The thaw and the Third World
The Cold War after Stalin
in A history of International Relations theory (third edition)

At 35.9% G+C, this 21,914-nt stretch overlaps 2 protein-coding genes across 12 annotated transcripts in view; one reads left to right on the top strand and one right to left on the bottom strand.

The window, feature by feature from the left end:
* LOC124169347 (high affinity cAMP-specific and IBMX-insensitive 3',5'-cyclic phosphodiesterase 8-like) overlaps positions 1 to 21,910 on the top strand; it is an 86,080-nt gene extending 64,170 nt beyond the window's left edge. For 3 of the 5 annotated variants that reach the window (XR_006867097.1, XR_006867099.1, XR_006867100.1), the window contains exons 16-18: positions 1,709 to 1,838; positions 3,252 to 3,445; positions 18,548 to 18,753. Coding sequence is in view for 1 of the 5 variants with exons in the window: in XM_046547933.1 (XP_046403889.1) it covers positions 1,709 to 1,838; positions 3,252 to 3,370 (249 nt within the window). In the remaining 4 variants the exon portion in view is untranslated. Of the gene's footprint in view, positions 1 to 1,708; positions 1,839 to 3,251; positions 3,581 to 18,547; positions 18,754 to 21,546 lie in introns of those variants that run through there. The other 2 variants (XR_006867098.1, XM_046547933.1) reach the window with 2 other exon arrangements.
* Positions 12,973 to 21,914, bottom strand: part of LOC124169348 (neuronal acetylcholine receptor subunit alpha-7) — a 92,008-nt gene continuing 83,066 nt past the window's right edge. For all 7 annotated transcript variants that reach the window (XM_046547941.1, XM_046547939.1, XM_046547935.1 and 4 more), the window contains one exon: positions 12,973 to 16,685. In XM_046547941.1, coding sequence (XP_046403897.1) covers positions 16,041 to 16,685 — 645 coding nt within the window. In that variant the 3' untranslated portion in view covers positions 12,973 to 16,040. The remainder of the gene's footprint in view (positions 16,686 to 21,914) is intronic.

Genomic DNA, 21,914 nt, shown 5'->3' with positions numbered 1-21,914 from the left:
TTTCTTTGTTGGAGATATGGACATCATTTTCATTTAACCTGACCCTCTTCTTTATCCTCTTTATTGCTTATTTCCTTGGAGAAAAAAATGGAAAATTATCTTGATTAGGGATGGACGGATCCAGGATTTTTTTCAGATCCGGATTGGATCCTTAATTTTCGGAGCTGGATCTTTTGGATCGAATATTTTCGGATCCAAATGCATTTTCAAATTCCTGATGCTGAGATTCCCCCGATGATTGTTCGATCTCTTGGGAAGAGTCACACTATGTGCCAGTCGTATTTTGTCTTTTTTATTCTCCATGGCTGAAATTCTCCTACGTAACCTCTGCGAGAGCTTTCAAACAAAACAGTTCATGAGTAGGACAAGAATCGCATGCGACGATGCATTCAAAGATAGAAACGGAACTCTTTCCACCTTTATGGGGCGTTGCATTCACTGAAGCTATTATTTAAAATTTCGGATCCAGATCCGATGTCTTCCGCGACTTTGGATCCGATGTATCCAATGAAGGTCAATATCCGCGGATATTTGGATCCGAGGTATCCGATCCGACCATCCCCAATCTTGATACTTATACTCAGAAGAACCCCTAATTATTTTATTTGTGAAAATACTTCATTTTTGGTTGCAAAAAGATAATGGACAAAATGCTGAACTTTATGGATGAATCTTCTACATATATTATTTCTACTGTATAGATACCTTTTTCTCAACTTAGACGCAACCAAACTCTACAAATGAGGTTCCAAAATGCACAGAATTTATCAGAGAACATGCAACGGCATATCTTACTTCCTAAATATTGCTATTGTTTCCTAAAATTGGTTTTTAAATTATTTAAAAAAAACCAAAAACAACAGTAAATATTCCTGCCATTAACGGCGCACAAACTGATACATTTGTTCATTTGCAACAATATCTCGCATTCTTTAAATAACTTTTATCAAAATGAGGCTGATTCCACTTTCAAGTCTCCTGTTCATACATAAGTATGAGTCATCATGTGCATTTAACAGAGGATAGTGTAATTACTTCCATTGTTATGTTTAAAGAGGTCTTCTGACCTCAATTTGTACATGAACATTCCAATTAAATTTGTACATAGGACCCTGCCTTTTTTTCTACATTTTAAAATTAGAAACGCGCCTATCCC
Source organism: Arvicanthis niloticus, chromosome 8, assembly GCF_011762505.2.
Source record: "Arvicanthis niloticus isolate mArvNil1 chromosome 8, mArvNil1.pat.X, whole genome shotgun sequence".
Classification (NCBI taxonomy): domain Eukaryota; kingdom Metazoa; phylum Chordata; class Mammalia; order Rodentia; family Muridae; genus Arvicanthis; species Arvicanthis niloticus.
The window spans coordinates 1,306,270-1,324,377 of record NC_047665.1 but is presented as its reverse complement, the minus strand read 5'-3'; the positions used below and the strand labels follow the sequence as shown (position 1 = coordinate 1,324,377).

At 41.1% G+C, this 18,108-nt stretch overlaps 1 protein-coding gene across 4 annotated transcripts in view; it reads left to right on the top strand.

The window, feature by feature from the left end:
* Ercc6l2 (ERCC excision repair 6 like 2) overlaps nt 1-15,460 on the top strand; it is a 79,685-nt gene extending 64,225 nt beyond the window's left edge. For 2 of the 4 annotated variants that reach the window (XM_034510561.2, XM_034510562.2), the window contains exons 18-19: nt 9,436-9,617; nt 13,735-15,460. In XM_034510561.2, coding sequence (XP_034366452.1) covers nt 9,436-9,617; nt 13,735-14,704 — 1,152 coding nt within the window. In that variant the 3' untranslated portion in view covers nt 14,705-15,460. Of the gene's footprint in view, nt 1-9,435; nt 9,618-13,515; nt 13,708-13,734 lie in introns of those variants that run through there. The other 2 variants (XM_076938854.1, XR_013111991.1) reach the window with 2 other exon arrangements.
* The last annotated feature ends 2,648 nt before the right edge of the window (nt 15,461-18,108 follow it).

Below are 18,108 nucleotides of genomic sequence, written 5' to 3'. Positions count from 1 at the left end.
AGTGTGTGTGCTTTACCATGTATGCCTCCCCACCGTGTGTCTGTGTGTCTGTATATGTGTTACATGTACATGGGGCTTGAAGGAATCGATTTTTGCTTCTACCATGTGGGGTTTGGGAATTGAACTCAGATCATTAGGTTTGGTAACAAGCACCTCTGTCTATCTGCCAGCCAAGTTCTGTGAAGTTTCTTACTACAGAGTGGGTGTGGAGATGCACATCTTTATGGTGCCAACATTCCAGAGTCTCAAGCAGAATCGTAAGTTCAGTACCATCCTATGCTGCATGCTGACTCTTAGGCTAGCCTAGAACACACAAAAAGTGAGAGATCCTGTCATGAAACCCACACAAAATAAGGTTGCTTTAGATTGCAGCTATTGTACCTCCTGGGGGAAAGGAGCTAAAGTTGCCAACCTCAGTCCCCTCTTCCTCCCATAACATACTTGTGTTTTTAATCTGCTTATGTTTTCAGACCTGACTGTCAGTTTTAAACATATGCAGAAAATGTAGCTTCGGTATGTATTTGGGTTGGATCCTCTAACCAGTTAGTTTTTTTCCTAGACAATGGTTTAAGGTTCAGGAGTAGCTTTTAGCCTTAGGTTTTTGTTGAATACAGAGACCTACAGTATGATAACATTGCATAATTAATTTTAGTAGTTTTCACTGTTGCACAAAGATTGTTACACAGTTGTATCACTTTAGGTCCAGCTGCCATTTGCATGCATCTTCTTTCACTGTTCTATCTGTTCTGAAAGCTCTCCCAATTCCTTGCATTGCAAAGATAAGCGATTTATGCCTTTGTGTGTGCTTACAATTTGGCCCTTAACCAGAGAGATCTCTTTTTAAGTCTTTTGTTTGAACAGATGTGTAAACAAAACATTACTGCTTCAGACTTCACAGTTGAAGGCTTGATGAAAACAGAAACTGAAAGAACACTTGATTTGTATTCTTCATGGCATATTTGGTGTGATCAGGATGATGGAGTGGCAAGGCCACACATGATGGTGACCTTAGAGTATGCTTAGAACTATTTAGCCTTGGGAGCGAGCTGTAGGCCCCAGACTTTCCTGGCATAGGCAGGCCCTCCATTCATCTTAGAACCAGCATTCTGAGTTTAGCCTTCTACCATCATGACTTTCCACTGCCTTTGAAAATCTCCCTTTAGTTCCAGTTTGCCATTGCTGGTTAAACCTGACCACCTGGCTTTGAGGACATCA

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This chapter presents the early, tense period of the Cold War and examines the IR theories that evolved under its impact. First, studies of the superpower rivalry stimulated the rise of the new field of ‘security studies’ – a scientific spin-off from the Realist tradition. On its heels followed the development of ‘peace research’, informed by an anti-war sentiments and left-wing theories. Second, studies of the increasing cooperation within the West revived old, liberal theories of interdependence and triggered new and special theories of integration. Third, anti-Western rebellions and wars in the colonies – what was increasingly termed ‘The Third World’ – brought in radical theories of exploitation and dependency to IR. This proliferation of approaches spurred IR scholars to chart and systematize the theories of their field. This chapter discusses two such efforts during the 1950s. First, those of Martin Wight who sought to chart the three different traditions of Realism, Rationalism and Revolutionism. Then, the efforts of Kenneth Waltz, who mapped IR theories in terms of the three different images or levels of analysis: that of the individual, the societal and the systemic.

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